Roof Maxx Update
September 3, 2019 Ohio Soybean Council
Mike and Todd Feazel have been in the roofing business for nearly three decades. While they started out with a traditional roof replacement company, they have become innovators in the roofing industry with the development of Roof Maxx — a soy-based sealer that can extend the life of a shingle roof. Roof Maxx was developed with support from the Ohio Soybean Council and soybean checkoff, including research to help improve the original product.
While in the roofing business they saw a need for a product like this and sold their roof replacement business to pursue the development of what became Roof Maxx and launched their next small business, Roof Revivers, where they were able to get their product into the marketplace and see firsthand how well it was received by home and business owners that wanted to extend the life of their roof for a fraction of the cost of replacement.
Roof Maxx restores the flexibility and water repelling qualities in roofing shingles to extend the useful life for five to ten or even 15 years with additional applications. Not only a money-saving option for the customer, Roof Maxx also has significant environmental implications, helping to reduce waste and keeping roofing materials out of landfills.
A successful product led to increased demand and allowed the Feazels to create one of today’s fastest growing business franchise opportunities. In June of 2017 they developed Roof Maxx Technologies to expand their reach offering dealers the prospect of signing up for one or more territories where they are able to sell and apply Roof Maxx. Since last September, they have signed over 200 dealers accounting for nearly 300 territories across the nation.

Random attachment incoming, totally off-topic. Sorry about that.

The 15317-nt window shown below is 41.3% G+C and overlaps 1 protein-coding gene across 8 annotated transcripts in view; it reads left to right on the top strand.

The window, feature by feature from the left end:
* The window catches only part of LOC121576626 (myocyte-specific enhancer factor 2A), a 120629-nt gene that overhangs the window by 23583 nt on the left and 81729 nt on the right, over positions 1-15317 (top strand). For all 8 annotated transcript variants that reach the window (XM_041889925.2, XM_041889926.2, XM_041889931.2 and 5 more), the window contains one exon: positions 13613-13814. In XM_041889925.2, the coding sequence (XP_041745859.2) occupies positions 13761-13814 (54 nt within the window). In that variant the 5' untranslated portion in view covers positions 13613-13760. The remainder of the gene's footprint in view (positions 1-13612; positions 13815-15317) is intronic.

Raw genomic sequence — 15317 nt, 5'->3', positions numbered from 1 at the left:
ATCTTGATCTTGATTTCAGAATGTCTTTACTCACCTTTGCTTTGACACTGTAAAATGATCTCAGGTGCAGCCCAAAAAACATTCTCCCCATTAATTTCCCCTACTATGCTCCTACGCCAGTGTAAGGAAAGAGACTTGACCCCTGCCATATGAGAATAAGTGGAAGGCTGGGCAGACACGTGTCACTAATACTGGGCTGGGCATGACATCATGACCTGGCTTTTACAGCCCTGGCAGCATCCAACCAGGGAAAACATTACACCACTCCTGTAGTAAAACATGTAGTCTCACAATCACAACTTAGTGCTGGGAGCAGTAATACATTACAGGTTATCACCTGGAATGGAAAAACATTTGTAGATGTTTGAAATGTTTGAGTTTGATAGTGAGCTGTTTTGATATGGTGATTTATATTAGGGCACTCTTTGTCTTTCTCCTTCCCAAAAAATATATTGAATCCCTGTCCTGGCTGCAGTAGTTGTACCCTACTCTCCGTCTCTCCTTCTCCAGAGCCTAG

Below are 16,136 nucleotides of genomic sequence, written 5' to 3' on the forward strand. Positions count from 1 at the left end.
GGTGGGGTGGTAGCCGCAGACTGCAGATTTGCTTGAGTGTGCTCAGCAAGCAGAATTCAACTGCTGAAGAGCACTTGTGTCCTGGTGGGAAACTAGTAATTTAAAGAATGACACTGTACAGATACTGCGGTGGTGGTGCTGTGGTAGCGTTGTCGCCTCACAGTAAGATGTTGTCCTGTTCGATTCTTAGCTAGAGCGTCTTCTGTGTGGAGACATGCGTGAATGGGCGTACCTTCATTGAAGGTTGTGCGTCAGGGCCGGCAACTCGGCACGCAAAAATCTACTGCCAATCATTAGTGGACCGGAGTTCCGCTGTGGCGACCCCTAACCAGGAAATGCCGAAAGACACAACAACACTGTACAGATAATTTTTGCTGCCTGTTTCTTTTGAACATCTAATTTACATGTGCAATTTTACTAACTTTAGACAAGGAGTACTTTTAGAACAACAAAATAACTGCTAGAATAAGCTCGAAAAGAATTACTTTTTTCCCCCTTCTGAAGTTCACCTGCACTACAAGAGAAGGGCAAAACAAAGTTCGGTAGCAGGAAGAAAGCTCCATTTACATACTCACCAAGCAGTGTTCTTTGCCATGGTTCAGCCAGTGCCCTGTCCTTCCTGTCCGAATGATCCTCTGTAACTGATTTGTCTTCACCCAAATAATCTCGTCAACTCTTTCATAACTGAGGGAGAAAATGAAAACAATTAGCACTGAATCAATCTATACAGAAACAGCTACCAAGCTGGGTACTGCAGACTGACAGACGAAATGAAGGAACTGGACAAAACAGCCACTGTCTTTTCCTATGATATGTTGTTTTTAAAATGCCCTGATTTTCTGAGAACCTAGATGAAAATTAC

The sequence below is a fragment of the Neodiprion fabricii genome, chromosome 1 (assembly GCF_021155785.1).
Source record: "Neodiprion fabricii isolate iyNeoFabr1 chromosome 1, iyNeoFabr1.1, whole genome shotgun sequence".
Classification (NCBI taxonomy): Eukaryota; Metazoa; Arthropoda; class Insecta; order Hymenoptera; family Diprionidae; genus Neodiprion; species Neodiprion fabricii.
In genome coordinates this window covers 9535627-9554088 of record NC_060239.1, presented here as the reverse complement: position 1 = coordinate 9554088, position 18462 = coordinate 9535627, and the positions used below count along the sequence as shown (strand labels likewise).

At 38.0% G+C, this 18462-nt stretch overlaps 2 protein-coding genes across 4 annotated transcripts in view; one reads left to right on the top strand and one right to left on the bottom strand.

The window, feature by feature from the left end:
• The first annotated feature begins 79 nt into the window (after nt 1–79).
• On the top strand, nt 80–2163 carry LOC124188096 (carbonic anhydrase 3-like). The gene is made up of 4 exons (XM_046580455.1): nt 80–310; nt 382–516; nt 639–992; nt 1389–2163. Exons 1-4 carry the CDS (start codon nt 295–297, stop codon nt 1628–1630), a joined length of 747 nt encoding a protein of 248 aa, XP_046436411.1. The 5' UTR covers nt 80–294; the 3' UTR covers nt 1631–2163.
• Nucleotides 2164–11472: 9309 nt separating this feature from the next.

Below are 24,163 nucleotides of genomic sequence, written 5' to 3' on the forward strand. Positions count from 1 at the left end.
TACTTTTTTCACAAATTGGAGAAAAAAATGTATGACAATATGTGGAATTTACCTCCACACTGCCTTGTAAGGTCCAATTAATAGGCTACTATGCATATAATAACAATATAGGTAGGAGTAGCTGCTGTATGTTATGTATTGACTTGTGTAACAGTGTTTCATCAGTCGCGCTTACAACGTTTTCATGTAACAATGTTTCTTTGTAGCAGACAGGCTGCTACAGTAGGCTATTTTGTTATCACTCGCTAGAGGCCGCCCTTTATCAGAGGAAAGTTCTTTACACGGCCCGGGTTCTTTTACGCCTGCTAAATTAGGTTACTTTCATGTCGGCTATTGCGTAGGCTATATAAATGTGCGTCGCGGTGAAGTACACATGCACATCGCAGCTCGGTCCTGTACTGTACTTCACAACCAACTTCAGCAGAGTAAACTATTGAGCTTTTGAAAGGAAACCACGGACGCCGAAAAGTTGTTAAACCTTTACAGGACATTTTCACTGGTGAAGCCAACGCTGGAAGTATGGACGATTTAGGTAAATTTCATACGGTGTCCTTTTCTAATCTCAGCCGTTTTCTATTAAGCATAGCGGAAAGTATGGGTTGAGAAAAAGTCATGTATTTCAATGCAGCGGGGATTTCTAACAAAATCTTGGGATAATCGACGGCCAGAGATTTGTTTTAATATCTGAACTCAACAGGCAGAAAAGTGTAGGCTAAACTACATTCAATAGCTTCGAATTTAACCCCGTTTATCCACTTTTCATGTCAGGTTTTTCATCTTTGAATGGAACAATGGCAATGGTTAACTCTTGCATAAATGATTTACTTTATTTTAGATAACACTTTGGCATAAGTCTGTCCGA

“People are seeing the value and there’s never been anything like it. The bio-aspect adds a lot to it — the main driver is economics and saving people money — but being a green product helps, especially on the west coast and areas like Asheville, North Carolina, or Boulder, Colorado, where there are more people with that mindset. Across the board, if people can save money and be green, too, it feels good,” said Mike Feazel.
Feazel estimates they’ve used 20,000 gallons of soy which could easily be 200,000 gallons next year and will continue to grow as they continue to expand.
“We’re in process of moving and expanding manufacturing, we’ve brought on new employees. We went from six to almost 20 in the last three months — our staff is growing quickly. I think it’s nice for farmers to see where their dollars are going when the Ohio Soybean Council and checkoff support opportunities like these,” said Mike Feazel.
The U.S. roofing industry produces more than 12.5 billion square feet of shingles each year. At the same time, the industry generates around 11 million tons of waste from tearing off shingle roofs that have passed their useful life. Roof Maxx is putting a significant dent in those numbers and only shows signs of growing. With a standard untreated shingle roof having about a 15-year lifespan, Roof Maxx can essentially double the life of those roofs and cut waste while supporting soybean farmers.